fracture the
formation. A coiled tubing string is employed with a straddle tool having
packers 140A,140B
for isolating a zone in the well to be fractured. FIG. 16 shows only a portion
of the straddle tool
that may be used with the collar assembly of the present disclosure. As shown
in FIG. 16, the
downhole packer 140B can be positioned between the fracture ports 212 and the
valve vent holes
214 (shown in FIG. 12). This allows sleeve 220 to be opened by creating a
pressure differential
between the fracture ports 212 and valve vent holes 214 when the area in the
wellbore between
packers 140A, 140B is pressured up. Pressuring up can be accomplished by
flowing a fluid
down the coiled tubing and out of aperture 144 at a suitable pressure for
opening the valve 220.
The fluid use to open the sleeve 220 may be fracturing fluid. A potential
advantage of the coiled
tubing/straddle tool assembly of FIG. 16 is that any proppant used during the
fracturing step can
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CA 02730695 2011-07-26
be isolated between the packers 140A and 140B from the rest of the annulus. In
one
embodiment the sleeve 220 may be adapted to open at predetermined pressure
differential well
above the desire fracturing pressure. Thus, energy may be stored within the
coiled tubing prior
to opening the sleeve 220 and the formation may be fractured very rapidly
after opening the
fracture ports 212.
[00731 A method for multi-zone fracturing using the collars 210 of
the present
disclosure will now be described. The method can include running the casing
104 and collars
210 into the wellhole after drilling. The casing 104 and collars 210 can be
either set in the
wellhole by cementing or by using packers in an openhole packer type assembly,
as discussed
above. After the casing is set in the wellhole, a BHA attached to the end of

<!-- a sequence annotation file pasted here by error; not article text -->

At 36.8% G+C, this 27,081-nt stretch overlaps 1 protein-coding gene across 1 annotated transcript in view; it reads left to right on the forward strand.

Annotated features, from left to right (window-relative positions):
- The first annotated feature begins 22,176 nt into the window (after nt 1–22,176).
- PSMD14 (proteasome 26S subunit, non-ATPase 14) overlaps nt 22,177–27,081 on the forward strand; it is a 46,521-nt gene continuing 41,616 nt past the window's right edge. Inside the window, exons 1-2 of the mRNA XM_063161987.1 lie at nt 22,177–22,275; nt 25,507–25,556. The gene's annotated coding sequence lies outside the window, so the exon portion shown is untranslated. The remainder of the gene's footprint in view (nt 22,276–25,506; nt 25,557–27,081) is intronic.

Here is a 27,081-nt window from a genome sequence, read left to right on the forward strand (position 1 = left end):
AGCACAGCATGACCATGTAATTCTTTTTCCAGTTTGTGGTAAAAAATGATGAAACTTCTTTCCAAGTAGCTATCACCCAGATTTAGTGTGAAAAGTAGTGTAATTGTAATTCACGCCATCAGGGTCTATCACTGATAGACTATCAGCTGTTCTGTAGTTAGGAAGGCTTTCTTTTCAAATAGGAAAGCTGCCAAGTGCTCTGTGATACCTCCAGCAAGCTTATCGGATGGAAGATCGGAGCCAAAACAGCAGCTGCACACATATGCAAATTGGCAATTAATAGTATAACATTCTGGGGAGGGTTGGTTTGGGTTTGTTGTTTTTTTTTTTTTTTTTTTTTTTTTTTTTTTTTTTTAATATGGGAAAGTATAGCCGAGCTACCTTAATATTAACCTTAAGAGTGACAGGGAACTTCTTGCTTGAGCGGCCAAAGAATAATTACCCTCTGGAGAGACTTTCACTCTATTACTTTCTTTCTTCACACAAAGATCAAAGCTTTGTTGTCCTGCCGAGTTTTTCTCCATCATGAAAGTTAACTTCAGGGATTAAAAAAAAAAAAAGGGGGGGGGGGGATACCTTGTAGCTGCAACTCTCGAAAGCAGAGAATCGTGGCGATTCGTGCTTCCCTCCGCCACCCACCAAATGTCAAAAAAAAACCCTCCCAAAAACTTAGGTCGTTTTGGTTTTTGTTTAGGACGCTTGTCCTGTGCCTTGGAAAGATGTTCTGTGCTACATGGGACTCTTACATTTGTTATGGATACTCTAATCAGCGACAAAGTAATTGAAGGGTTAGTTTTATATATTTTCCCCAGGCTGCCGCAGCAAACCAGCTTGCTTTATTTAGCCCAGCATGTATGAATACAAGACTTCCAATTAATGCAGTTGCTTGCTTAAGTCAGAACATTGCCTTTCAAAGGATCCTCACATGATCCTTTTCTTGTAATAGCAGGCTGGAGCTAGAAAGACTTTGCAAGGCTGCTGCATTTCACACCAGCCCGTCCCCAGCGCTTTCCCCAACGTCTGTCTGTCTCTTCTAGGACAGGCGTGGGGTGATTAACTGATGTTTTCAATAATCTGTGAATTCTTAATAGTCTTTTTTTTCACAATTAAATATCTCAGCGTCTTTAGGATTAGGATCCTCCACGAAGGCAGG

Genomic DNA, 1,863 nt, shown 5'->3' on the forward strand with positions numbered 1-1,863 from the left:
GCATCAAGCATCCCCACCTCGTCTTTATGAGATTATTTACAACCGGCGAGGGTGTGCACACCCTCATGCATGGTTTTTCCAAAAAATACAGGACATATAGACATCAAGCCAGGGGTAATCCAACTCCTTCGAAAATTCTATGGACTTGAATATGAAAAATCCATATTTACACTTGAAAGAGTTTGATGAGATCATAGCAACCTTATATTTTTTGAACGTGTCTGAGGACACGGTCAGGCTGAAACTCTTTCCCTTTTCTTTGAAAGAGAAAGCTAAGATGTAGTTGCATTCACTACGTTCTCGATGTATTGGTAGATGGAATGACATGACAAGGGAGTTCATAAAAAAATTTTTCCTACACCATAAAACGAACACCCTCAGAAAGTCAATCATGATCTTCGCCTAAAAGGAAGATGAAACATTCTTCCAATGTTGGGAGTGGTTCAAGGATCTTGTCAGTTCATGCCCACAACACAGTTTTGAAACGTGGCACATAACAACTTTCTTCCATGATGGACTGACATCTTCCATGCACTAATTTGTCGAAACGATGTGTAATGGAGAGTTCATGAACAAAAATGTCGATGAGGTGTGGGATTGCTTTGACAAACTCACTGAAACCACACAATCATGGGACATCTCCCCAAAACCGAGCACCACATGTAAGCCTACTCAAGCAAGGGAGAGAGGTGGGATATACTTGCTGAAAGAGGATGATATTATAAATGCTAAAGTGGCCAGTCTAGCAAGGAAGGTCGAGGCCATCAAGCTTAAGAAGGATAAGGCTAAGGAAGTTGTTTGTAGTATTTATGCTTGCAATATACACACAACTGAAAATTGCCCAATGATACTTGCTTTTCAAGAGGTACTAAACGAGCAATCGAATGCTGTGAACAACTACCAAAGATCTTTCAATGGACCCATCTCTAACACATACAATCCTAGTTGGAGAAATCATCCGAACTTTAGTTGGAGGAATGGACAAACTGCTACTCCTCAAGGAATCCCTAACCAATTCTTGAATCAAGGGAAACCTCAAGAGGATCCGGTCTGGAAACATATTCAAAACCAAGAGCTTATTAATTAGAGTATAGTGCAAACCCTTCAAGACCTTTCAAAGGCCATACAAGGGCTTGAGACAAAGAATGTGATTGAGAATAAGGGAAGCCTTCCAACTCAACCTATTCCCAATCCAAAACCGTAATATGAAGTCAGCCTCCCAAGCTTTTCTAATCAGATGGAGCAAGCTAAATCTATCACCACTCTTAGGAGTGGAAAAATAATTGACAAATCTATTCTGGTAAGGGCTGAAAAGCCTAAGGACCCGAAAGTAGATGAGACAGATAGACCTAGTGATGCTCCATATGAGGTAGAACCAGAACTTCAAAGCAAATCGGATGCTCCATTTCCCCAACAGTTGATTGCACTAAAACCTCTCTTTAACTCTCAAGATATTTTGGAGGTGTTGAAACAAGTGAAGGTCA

coiled tubing string
or jointed pipe can be run into the well. In an embodiment, the BHA can
initially be run to, or
near, the bottom of the well. During the running in process, the dogs 132
(FIG. 3) are profiled
such that they do not completely engage and/or easily slide past the recesses
134. For example,
the dogs 132 can be configured with a shallow angle 131 on the down hole side
to allow them to
more easily slide past the recess 134 with a small axial force when running
into the well.
100741 After the BHA is run to the desired depth, the well operator
can start
pulling the coiled tubing string and BHA up towards the surface. Dogs 132 can
be profiled to
engage the recess 134 with a steep angle 133 on the top of the dogs 132,
thereby resulting in an
increased axial force in the upward pull when attempting to pull the dogs 132
out of the recesses.
This increased resistance allows the well operator to determine the
appropriate location in the
well to set the packer 230, as discussed above. Profiling the dogs 132 to
provide a reduced
resistance running into the well and an increased resistance running out of
the well is generally
well known in the industry. After the packer 230 is positioned in the desired
location, the packer
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CA 02730695 2011-07-26
230 can then be activated to seal off the well annulus between the BHA and the
desired collar
210 between the fracture port 212 and the valve vent hole 214.
[0075] After the well annulus is sealed at the desired collar 210,
the well annulus
can be pressured up from the surface to a pressure sufficient to open the
valve 220. Suitable
pressures can range, for example, from about 100 psi to about 10,000 psi, such
as about 500 psi
to about 1000 psi, 1500 psi or more. As discussed above, the suitable pressure
may be adapted
to exceed the desired fracturing pressure to aid in the rapid fracture of the
formation.
[0076] After the fracture ports 212 are opened, fluids can be pumped
through the
fracture ports 212 to the well formation. The fracture process can be
initiated and fracturing
fluids can be pumped down the well bore to fracture the formation. If desired,
a proppant, such
as a sand slurry, can be used in the process. The proppant can fill the
fractures and keep them
open after fracturing stops. After fracturing, the BHA can be used to remove
any undesired
proppant/fracturing fluid from the wellbore.
[0077] In multi-zone wells, the above fracturing process can be
repeated for each